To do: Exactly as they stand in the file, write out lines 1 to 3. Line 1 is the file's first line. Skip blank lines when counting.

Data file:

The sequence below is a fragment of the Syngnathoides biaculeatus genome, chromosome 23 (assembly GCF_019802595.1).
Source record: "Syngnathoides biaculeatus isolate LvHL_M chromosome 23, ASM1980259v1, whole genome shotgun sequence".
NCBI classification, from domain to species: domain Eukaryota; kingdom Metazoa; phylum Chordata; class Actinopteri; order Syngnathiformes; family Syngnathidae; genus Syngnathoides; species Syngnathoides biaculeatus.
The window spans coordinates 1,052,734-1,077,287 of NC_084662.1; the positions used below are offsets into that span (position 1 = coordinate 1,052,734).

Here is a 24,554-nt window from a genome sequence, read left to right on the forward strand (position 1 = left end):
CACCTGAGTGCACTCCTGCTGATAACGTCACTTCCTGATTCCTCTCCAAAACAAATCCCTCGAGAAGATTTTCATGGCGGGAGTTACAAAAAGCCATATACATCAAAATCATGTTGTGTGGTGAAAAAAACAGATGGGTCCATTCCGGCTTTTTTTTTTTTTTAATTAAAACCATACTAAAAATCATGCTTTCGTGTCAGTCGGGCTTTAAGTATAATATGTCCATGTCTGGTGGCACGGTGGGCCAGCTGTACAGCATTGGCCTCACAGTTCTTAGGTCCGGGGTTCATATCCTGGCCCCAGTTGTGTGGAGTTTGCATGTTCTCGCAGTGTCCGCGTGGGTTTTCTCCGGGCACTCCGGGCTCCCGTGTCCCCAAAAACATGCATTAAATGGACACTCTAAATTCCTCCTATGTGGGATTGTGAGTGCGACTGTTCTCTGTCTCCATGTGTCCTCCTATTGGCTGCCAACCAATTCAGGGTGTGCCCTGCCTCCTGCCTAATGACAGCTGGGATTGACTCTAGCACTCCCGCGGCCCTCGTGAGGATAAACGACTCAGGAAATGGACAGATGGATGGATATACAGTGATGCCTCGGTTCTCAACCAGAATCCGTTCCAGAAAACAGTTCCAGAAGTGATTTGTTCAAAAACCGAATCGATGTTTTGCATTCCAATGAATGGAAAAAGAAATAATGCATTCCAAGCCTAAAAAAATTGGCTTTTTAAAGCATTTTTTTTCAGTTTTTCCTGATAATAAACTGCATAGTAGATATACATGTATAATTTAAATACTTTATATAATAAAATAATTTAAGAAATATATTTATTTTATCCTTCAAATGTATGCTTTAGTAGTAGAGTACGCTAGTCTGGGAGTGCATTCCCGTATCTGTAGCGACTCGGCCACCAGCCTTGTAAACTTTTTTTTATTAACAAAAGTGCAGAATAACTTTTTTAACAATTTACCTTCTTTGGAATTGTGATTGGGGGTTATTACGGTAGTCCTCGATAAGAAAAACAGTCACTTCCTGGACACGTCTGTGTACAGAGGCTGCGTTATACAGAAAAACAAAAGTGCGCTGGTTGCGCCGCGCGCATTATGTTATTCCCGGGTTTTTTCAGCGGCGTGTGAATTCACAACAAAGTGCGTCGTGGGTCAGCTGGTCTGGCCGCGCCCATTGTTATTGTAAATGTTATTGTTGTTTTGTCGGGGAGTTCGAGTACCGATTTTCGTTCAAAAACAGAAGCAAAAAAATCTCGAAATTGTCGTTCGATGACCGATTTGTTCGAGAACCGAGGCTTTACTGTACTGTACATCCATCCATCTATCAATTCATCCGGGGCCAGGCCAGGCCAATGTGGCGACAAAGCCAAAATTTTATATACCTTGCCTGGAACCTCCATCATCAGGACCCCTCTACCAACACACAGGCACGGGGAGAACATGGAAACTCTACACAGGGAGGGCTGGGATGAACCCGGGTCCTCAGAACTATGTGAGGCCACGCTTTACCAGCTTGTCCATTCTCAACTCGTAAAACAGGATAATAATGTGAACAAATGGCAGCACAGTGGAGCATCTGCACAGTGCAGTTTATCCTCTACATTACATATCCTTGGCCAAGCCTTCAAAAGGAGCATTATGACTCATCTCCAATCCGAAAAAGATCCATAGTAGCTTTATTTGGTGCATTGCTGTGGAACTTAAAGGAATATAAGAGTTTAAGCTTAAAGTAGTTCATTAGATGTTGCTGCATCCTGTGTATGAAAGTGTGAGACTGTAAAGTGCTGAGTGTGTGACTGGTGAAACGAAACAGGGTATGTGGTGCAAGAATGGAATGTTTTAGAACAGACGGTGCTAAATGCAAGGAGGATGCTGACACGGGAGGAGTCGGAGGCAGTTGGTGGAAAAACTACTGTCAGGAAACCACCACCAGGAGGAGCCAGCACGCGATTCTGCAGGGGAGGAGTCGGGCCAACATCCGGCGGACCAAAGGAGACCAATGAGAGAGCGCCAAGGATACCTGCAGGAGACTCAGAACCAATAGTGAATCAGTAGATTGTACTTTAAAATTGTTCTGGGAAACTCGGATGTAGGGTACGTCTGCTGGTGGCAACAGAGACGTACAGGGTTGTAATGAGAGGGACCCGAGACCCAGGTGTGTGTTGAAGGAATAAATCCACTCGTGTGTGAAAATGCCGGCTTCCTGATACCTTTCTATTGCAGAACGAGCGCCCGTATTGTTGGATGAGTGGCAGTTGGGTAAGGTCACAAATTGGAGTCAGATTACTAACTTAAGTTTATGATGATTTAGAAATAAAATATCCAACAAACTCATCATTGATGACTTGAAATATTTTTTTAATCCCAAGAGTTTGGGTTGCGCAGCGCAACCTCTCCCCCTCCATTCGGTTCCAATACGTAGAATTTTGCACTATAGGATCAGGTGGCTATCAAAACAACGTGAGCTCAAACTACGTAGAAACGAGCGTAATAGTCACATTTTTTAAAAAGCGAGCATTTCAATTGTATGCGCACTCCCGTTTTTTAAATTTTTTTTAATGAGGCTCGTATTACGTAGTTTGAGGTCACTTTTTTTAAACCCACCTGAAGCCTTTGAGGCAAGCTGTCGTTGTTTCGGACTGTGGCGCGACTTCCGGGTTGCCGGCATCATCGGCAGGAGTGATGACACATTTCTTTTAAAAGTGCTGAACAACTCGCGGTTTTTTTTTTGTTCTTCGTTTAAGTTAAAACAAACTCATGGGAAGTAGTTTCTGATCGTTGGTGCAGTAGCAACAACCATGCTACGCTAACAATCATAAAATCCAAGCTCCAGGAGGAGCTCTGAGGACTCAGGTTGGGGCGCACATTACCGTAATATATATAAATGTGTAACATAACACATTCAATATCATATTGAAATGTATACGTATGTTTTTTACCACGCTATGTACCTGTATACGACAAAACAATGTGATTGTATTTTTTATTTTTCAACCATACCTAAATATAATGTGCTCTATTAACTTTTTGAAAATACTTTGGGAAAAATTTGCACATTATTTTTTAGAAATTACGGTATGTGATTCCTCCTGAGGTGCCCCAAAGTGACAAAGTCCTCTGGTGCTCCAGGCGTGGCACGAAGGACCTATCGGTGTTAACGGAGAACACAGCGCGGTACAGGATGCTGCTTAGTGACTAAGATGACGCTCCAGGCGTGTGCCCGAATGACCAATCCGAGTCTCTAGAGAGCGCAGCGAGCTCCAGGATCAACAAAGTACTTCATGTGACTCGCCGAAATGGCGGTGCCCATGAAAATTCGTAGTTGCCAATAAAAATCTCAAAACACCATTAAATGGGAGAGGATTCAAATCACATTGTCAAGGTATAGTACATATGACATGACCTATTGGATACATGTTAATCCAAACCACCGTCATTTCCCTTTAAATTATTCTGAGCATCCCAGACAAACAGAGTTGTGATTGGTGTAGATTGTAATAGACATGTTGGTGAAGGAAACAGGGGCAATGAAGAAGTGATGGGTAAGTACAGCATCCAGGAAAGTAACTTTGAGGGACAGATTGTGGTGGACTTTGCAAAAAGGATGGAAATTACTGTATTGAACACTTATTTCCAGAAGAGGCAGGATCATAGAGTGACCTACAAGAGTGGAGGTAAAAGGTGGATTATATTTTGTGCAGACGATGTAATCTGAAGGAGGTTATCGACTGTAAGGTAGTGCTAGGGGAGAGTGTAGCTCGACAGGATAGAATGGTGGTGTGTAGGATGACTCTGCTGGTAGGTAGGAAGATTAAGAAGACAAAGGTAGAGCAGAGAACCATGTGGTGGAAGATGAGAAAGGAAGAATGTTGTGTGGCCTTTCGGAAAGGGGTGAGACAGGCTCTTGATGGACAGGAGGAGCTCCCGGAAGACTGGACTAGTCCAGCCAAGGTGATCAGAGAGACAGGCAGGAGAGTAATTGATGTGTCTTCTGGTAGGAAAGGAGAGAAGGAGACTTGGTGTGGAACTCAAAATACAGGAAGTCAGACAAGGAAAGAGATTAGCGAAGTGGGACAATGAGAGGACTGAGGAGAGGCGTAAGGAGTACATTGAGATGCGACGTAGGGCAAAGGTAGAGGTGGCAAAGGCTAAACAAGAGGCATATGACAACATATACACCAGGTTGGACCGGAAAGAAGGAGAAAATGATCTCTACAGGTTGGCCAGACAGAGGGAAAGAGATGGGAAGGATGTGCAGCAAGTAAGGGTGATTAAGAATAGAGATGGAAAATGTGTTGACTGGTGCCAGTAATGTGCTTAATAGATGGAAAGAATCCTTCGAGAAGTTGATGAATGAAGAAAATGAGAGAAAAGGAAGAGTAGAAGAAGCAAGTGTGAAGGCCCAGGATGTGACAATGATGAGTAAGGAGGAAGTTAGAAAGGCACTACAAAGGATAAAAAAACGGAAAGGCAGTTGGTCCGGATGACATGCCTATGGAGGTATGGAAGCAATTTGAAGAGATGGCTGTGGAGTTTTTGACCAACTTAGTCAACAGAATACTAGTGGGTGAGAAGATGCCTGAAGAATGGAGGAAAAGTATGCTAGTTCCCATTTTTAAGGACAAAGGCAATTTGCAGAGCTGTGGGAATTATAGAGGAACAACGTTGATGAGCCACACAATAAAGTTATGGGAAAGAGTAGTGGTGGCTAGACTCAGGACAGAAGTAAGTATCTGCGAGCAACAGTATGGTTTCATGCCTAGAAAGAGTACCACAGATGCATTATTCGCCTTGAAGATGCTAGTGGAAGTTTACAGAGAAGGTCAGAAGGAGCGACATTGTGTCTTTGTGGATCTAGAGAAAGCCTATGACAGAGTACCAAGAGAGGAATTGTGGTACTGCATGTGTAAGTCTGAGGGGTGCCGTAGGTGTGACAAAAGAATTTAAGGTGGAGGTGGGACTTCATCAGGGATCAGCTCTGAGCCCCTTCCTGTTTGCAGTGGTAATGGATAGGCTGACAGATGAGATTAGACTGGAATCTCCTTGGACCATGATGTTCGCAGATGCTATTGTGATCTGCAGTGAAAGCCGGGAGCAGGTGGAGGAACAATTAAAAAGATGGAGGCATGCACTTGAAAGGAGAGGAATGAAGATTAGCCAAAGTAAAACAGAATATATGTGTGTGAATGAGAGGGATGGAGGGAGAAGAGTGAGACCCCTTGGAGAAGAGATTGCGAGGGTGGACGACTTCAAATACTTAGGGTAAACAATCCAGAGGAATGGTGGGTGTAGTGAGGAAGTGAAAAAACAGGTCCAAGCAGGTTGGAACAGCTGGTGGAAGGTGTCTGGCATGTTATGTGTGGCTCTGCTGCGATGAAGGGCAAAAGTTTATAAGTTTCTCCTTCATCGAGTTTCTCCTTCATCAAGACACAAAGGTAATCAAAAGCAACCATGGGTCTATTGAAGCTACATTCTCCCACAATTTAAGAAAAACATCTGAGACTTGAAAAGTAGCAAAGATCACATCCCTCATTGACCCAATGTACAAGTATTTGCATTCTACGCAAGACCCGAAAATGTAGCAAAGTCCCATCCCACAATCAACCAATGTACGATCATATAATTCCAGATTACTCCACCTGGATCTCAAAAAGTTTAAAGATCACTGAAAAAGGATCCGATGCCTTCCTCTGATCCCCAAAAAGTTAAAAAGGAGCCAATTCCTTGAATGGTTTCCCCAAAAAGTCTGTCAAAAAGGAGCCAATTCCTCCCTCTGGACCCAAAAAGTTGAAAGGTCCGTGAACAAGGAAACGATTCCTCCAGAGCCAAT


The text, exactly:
The sequence below is a fragment of the Syngnathoides biaculeatus genome, chromosome 23 (assembly GCF_019802595.1).
Source record: "Syngnathoides biaculeatus isolate LvHL_M chromosome 23, ASM1980259v1, whole genome shotgun sequence".
NCBI classification, from domain to species: domain Eukaryota; kingdom Metazoa; phylum Chordata; class Actinopteri; order Syngnathiformes; family Syngnathidae; genus Syngnathoides; species Syngnathoides biaculeatus.